Mitch Caudill has parlayed a passion for photography turning his work into award- winning art. Largely self-taught, buying his first “good” camera six years ago, the Whitesburg native and library specialist at Southeast Kentucky Community and Technical College, has become a producer of award-winning images.
Recently, he received news that two of his photographs won top prize in a competition sponsored by Pikeville Medical Center. In the contest, in which 1,500 photographs were entered, Caudill winning the President’s Award and the Best of the United States category. One of his work depicts shafts of golden and gauzy light spreading high above the steeple of the Meta Baptist Church; his other winner is an image of a rushing stream, frozen in time by a slow shutter speed, on a section of creek leading to Little Stoney Falls near Coeburn, Va.
Eleven works by regional photographers were winners and will be enlarged, printed and framed by PMC. They will decorate the walls of the hospital’s new clinic.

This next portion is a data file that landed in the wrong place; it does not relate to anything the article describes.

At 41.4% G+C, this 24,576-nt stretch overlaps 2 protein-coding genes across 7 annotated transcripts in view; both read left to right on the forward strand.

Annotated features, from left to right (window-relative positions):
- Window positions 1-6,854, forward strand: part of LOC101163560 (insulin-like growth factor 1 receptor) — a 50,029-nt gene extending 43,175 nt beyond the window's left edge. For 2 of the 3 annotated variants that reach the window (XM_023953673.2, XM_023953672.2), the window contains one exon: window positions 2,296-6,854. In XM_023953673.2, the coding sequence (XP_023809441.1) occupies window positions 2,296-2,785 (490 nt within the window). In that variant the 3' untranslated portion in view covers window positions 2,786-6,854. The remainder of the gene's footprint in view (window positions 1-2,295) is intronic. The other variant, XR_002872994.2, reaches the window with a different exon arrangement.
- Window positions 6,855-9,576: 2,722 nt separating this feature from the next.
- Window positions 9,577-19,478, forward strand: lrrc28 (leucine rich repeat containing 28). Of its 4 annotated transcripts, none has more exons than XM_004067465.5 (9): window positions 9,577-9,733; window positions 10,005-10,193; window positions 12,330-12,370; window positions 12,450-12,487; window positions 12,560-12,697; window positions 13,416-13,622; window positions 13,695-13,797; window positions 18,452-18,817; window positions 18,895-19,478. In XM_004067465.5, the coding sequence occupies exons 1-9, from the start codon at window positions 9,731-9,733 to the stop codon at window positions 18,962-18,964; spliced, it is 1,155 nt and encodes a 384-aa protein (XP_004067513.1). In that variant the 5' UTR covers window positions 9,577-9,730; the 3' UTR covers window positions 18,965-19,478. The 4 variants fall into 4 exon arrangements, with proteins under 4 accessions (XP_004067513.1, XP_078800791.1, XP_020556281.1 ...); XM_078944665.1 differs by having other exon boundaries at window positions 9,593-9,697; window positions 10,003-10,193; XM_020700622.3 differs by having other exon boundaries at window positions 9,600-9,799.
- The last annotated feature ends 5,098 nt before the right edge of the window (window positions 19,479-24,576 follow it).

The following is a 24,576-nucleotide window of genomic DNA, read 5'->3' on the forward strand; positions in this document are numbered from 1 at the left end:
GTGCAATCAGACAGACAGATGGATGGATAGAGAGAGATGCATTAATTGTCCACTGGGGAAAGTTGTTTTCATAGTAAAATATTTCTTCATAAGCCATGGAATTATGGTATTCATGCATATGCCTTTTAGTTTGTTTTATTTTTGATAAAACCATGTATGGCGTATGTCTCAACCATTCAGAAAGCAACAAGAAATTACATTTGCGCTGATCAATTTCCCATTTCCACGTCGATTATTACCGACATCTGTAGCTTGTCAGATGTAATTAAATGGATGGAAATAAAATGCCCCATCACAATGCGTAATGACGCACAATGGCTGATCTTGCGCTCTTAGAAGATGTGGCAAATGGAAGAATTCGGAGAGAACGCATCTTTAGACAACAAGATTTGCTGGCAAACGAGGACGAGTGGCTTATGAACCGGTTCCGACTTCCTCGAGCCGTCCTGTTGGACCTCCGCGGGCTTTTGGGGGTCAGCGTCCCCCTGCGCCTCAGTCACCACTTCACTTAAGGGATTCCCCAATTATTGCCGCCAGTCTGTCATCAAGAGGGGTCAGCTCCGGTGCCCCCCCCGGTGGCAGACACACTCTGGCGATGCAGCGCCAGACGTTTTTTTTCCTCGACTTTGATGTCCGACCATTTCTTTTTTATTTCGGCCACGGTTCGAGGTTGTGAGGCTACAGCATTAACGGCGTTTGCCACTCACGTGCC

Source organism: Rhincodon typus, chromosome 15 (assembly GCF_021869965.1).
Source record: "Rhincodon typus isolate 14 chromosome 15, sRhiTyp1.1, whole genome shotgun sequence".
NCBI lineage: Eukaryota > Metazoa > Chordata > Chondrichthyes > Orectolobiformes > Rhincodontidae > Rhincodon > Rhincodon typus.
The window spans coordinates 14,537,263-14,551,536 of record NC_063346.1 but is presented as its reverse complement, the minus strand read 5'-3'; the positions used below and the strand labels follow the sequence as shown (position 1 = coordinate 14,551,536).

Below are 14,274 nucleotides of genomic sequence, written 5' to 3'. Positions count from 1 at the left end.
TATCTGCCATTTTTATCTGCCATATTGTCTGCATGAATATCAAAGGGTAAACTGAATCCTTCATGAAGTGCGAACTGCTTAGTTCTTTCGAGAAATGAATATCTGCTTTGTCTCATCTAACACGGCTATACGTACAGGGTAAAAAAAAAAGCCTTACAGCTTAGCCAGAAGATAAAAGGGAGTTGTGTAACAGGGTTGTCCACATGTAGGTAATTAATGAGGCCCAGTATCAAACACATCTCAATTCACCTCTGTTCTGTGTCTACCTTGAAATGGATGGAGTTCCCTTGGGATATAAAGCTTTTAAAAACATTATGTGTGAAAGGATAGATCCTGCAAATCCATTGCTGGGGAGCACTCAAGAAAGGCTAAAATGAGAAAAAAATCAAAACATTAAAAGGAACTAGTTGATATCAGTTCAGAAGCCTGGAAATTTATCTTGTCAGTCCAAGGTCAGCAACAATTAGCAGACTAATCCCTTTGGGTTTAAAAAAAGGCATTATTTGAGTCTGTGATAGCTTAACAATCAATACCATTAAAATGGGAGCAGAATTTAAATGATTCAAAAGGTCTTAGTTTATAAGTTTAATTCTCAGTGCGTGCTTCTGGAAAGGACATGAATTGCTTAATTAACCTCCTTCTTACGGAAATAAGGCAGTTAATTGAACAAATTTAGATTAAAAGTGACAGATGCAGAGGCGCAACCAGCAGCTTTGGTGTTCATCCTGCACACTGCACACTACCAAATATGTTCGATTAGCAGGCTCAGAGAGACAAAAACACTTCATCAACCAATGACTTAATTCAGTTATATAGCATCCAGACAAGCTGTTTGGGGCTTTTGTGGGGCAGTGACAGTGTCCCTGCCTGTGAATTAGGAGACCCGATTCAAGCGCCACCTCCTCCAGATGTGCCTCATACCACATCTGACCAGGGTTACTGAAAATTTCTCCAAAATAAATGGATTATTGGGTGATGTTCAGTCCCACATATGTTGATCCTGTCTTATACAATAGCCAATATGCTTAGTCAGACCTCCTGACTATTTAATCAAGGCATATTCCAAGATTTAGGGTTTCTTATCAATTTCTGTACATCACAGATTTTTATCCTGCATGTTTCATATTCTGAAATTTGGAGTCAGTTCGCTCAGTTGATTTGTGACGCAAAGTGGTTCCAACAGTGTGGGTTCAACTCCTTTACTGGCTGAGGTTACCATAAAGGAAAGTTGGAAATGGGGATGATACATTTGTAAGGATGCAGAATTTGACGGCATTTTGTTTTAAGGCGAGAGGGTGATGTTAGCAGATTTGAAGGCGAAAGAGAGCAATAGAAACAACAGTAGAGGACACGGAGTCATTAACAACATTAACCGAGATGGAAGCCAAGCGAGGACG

“It is such an honor to have my work chosen by the committee,” Caudill said. “While I always enjoyed looking at photos, it was not until my interest was piqued while watching TV crime scene investigator programs. They used sophisticated cameras as they worked to solve crimes. I wanted one of those and went out and bought a Nikon and a lens.”
Today, he has moved up” to the Nikon D- 300S and has acquired six lenses for his photographic arsenal. Caudill’s services are increasingly in demand as he works various free-lance jobs —Little League sports, weddings, portraiture, all the while snapping images of the unique beauty found within the central Appalachian Mountains. When he is not working his job in the Mary Bingham Library at the SKCTC Whitesburg campus, with camera in hand, he searches out locations and the subjects that lend themselves to his definitive style. “As I grow as a photographer I seem to enjoy it even more,” he noted.
Several of his photographs have begun to adorn the walls of the college’s library and in the central foyer of Caudill Hall. Whitesburg campus director Debbie Young says Caudill’s work deserves to be viewed and appreciated. “Mitch is an artist,” she said. “I am glad several of his photos are displayed at our school, they unquestionably add much to the overall atmosphere of our campus.” Recently, five prints, sized at 16 inches by 24 inches and framed and matted, have been placed at the site. Additional prints are expected to be added soon.
Seemingly in search of new areas to explore, he mentioned that he wishes to soon begin trying his hand at photographing the constellations. Astrophotography is an area Caudill hopes to master.